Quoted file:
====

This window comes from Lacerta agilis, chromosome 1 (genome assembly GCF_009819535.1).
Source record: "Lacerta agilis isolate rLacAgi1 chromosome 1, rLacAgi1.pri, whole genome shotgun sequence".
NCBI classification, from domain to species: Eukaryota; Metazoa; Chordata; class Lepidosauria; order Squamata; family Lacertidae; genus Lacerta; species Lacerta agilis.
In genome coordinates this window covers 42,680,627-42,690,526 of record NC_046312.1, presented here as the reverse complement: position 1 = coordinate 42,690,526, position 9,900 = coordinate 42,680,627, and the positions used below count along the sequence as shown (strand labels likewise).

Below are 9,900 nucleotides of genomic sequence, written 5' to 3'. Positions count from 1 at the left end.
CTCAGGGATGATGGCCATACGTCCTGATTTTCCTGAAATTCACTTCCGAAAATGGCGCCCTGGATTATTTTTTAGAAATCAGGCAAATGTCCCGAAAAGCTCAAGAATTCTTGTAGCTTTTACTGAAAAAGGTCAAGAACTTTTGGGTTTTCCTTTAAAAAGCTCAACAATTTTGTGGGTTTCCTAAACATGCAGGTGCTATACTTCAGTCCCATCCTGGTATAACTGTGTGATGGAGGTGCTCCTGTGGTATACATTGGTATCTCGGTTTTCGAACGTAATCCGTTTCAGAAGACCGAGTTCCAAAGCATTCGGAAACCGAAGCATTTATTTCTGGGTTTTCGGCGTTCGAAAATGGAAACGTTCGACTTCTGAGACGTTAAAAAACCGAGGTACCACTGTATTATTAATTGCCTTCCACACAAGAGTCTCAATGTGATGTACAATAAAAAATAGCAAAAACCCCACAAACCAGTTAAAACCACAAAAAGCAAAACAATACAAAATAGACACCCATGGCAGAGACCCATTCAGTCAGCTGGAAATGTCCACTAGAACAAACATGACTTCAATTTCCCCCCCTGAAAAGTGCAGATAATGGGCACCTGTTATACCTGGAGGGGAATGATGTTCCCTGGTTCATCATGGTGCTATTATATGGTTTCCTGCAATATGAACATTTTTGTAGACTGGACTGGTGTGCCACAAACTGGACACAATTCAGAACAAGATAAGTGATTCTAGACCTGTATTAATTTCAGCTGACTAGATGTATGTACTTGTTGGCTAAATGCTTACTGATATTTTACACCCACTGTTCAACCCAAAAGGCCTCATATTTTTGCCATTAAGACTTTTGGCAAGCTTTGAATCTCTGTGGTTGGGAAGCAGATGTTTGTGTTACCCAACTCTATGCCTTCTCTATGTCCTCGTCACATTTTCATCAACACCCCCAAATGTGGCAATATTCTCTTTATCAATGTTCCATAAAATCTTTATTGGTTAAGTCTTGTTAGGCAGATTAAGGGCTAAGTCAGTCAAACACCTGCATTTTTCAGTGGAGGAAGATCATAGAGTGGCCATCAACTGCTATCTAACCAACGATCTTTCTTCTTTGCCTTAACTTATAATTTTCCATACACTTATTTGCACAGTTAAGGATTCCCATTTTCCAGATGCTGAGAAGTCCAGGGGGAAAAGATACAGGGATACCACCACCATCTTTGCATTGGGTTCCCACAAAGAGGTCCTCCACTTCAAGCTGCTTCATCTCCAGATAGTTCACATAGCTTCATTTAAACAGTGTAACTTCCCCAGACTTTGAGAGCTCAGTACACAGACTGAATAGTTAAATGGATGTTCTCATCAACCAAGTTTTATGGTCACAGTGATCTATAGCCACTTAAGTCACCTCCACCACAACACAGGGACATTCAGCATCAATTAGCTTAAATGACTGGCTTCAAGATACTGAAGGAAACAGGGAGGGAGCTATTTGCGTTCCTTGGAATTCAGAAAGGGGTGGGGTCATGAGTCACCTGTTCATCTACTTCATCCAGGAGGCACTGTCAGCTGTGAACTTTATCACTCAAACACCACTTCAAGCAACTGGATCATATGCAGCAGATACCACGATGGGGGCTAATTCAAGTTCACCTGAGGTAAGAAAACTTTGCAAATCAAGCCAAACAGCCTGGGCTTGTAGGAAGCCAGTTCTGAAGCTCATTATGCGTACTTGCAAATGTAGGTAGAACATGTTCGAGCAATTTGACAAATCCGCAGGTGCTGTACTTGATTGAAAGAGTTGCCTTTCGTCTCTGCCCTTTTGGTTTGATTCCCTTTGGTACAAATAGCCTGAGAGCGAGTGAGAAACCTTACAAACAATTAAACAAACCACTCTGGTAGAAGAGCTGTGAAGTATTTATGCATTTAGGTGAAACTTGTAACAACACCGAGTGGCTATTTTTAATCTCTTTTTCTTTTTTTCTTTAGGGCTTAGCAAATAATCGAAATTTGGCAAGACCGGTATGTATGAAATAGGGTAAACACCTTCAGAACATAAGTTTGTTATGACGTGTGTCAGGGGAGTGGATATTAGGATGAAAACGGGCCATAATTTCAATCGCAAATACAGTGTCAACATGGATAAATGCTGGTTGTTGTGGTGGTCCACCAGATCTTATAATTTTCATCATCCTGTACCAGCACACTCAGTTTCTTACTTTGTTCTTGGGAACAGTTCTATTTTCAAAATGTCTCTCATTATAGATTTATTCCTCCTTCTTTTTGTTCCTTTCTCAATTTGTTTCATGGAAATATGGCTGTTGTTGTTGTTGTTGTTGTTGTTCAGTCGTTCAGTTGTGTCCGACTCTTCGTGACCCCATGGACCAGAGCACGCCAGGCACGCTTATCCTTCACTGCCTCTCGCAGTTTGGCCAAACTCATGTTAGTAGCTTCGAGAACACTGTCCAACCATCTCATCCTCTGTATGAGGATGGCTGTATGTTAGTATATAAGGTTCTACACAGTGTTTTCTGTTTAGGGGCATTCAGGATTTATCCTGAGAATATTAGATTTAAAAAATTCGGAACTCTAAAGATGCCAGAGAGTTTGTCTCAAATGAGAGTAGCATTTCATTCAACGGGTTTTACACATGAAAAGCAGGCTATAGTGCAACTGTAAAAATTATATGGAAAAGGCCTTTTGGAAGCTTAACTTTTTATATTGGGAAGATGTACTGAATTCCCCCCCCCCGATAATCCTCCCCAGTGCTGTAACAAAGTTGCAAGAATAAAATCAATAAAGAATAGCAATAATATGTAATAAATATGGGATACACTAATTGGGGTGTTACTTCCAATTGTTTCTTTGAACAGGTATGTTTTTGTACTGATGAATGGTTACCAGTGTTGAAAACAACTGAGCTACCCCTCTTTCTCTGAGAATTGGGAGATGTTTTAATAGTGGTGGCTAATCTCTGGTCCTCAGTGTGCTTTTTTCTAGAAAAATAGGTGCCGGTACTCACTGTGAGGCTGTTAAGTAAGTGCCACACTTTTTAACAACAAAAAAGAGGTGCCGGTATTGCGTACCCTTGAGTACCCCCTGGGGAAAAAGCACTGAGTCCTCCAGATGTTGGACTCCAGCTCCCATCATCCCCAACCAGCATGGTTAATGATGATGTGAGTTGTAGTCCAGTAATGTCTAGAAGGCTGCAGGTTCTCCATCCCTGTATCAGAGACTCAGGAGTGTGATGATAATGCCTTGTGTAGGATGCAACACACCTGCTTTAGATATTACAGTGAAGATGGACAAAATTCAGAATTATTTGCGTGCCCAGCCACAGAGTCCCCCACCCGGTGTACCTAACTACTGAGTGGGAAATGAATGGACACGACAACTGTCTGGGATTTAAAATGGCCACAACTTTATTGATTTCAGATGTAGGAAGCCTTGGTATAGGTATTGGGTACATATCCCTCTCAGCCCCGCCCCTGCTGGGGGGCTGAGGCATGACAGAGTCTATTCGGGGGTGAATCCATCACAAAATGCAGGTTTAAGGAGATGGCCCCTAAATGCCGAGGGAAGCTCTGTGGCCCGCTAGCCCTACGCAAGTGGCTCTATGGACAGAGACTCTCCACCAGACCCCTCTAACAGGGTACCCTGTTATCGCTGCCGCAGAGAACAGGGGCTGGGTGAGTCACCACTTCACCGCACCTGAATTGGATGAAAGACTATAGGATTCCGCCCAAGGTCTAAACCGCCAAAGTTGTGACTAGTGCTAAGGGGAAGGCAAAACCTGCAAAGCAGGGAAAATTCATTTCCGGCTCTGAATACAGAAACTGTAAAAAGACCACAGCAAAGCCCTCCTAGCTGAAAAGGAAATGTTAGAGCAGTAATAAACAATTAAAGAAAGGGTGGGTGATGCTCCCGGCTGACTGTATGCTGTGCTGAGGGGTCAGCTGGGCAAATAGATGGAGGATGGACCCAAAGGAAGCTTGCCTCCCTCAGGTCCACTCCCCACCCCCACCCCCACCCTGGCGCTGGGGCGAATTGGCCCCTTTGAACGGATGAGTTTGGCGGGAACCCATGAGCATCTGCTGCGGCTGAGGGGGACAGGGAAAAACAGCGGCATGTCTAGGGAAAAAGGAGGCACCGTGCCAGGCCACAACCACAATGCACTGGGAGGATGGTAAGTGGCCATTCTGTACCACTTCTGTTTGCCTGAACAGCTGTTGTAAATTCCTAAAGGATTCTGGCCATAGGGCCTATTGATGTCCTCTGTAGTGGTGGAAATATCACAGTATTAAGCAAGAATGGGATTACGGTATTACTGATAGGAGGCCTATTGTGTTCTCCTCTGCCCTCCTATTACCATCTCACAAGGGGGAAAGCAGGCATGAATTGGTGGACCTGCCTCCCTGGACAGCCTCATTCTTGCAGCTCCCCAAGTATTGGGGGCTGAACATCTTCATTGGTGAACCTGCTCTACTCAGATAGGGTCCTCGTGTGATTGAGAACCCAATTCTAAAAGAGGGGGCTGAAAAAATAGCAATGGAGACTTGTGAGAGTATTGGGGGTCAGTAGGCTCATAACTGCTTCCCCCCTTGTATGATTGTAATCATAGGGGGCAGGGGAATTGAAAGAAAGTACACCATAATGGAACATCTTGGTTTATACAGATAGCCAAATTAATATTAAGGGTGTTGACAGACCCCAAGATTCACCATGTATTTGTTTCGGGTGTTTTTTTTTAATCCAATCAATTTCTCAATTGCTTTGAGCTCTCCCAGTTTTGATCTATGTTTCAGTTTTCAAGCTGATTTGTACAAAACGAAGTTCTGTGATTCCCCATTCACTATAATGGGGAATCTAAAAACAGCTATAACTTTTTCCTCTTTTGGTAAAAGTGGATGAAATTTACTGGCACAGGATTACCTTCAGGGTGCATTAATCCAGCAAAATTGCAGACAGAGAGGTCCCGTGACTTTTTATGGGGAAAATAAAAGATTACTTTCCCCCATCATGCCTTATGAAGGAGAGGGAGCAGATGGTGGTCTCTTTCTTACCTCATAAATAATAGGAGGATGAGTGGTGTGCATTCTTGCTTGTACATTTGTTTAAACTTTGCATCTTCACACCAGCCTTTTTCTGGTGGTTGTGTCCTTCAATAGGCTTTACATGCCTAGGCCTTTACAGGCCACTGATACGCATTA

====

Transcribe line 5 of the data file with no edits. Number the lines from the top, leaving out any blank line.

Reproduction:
Below are 9,900 nucleotides of genomic sequence, written 5' to 3'. Positions count from 1 at the left end.